The UAE’s new cybercrime law contravenes fundamental international human rights law. Source – The New Arab, 2019

The UAE’s new cybercrime law faces international critique, Israel’s retaliation against the possibility of a damaged reputation, and a change in the US Supreme Court’s lineup.

Wednesday 26th January, 2022:

UNITED ARAB EMIRATES: A statement has been published by 15 civil society organizations against the UAE’s new cybercrime law. They allege it is “severely threaten[ing] and unduly restrict[ing] the right to freedom of expression (both online and offline) and the rights to freedom of association and of peaceful assembly.” The new law criminalizes acts legal under international law, such as orchestrating peaceful assembly without prior governmental approval and “imposes a full prohibition on any form of political opposition within the UAE.”
The language is purposefully ambiguous to permit authoritarian misuse, especially under the guise of national security.

ISRAEL: A UN commission formed to investigate the violence in Gaza last May and its root causes is set to face a campaign by the Israeli government to discredit its work, according to the Israeli Foreign Ministry. Israeli officials are concerned the commission will refer to the state as an ‘Apartheid state,’ damaging the Israel’s reputation. Israel has declined to cooperate with the inquiry; they have had previous success with discrediting UN commissions – investigators have resigned, and the judge behind an examination of the 2008 Gaza war later rescinded some of his conclusions.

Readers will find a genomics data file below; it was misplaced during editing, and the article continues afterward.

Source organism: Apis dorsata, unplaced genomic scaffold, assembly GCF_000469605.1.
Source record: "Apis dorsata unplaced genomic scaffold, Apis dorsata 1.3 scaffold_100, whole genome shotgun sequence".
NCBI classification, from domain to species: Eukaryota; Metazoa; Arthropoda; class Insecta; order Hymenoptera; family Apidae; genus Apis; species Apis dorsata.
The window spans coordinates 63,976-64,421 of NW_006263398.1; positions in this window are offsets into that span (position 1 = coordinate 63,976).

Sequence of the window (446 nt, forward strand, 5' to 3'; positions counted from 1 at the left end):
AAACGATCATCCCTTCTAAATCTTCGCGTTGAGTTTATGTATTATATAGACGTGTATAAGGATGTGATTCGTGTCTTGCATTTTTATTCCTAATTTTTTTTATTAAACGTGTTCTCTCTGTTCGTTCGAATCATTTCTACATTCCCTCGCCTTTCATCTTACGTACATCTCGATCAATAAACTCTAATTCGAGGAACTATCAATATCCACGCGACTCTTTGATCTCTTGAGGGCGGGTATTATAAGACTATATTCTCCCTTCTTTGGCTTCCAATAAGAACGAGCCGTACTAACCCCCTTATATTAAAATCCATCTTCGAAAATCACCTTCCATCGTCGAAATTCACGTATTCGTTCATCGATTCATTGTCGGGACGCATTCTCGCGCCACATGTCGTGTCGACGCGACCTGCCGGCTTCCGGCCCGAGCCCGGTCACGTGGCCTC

US SUPREME COURT: Supreme Court Justice Stephen Bryer has announced his retirement once his term ends. He is the most senior member of the court’s liberal wing, and has authored major opinions upholding the Affordable Care Act and affirming free speech rights of students off campus. Stepping down at this point in Biden’s presidency ensures he can be replaced by another liberal justice, allowing Biden to fulfill one of his campaign promises – unless he acts slowly and Republicans take the Senate in midterms.
President Biden has promised to place a black woman on the court; potential nominees include Judge Ketanji Brown Jackson, Judge Leondra Kruger, and Judge J. Michelle Childs.

Additional pieces worth a read:
International Law in the “State of Nature”: A Contradiction in Terms – Jurist
Yemen: US-made weapon used in air strike that killed scores in escalation of Saudi-led coalition attacks – Amnesty International